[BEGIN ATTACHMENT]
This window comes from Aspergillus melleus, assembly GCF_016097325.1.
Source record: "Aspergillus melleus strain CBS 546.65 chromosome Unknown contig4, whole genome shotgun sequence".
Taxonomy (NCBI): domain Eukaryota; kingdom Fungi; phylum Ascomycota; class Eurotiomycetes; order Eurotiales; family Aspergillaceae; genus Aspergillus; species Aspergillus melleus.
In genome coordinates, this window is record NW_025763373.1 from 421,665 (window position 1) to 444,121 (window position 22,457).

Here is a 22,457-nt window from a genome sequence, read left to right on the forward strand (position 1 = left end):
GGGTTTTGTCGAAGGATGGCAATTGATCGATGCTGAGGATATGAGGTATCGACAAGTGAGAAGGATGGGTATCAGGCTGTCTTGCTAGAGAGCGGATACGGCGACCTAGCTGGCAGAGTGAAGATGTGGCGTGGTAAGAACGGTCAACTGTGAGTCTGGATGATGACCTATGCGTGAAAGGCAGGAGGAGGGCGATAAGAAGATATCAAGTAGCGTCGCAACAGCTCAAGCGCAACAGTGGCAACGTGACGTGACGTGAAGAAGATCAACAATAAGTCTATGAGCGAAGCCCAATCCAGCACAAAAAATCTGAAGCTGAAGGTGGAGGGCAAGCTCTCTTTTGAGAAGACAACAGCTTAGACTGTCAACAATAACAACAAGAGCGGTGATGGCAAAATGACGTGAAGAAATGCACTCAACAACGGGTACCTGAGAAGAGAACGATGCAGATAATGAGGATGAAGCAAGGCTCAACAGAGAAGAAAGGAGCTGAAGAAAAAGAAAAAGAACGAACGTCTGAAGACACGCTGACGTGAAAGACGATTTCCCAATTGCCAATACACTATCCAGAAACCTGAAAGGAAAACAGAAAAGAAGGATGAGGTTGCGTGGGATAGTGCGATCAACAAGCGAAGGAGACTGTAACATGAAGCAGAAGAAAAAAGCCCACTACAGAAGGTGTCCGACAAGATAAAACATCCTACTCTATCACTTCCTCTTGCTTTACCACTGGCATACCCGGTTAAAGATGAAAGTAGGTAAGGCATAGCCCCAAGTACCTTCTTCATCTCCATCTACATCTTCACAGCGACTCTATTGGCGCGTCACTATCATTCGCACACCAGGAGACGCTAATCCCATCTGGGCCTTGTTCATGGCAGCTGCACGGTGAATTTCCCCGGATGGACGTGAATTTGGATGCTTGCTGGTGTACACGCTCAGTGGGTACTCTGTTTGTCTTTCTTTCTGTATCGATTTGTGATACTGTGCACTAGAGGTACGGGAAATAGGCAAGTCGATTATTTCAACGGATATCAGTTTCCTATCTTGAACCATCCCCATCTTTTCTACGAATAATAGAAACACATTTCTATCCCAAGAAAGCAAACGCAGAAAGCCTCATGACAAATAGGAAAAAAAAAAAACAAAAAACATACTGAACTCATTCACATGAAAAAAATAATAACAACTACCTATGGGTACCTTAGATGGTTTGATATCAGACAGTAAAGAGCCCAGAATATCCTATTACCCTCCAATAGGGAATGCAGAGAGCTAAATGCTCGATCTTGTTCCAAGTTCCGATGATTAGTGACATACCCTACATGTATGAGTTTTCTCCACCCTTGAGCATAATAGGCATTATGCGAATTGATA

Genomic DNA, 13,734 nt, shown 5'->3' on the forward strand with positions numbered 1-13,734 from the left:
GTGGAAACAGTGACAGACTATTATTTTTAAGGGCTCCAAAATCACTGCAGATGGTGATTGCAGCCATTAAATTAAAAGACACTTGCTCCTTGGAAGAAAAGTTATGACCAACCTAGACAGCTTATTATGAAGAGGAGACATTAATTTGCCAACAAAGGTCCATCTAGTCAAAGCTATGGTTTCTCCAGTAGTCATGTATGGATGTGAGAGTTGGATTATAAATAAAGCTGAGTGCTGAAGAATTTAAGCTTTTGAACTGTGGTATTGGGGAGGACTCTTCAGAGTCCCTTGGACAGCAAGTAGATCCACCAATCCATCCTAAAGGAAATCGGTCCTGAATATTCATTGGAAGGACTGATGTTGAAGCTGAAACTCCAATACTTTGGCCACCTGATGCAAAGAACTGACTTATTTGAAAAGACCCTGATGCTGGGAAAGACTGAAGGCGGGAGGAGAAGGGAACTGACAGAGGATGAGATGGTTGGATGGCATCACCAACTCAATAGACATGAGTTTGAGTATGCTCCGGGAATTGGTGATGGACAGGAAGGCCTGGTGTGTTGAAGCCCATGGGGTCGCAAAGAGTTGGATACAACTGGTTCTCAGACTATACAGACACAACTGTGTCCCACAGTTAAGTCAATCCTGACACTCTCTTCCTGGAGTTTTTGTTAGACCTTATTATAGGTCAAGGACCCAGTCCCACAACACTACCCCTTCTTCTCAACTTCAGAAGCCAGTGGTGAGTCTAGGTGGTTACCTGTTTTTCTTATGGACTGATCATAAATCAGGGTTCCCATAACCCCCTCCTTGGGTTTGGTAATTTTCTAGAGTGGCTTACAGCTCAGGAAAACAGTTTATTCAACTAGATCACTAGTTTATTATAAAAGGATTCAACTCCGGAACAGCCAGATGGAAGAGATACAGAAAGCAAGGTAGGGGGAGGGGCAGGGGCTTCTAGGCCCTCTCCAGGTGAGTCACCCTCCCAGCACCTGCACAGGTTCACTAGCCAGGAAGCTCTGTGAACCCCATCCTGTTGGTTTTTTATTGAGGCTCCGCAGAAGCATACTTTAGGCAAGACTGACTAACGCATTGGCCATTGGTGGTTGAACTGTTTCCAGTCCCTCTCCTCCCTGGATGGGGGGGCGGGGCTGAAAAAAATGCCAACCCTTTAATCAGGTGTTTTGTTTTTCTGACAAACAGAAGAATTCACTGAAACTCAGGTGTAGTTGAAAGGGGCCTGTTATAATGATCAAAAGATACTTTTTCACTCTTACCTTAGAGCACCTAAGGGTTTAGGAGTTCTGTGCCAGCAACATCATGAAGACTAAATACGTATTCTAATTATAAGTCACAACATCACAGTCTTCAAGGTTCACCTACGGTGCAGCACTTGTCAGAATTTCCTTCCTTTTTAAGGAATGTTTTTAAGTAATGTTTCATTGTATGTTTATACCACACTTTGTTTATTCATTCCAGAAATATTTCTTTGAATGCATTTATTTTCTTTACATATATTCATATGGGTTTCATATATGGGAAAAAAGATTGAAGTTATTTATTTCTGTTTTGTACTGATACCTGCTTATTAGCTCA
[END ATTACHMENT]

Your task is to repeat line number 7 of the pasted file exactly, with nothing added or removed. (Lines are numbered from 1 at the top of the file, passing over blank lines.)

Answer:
Genomic DNA, 13,734 nt, shown 5'->3' on the forward strand with positions numbered 1-13,734 from the left: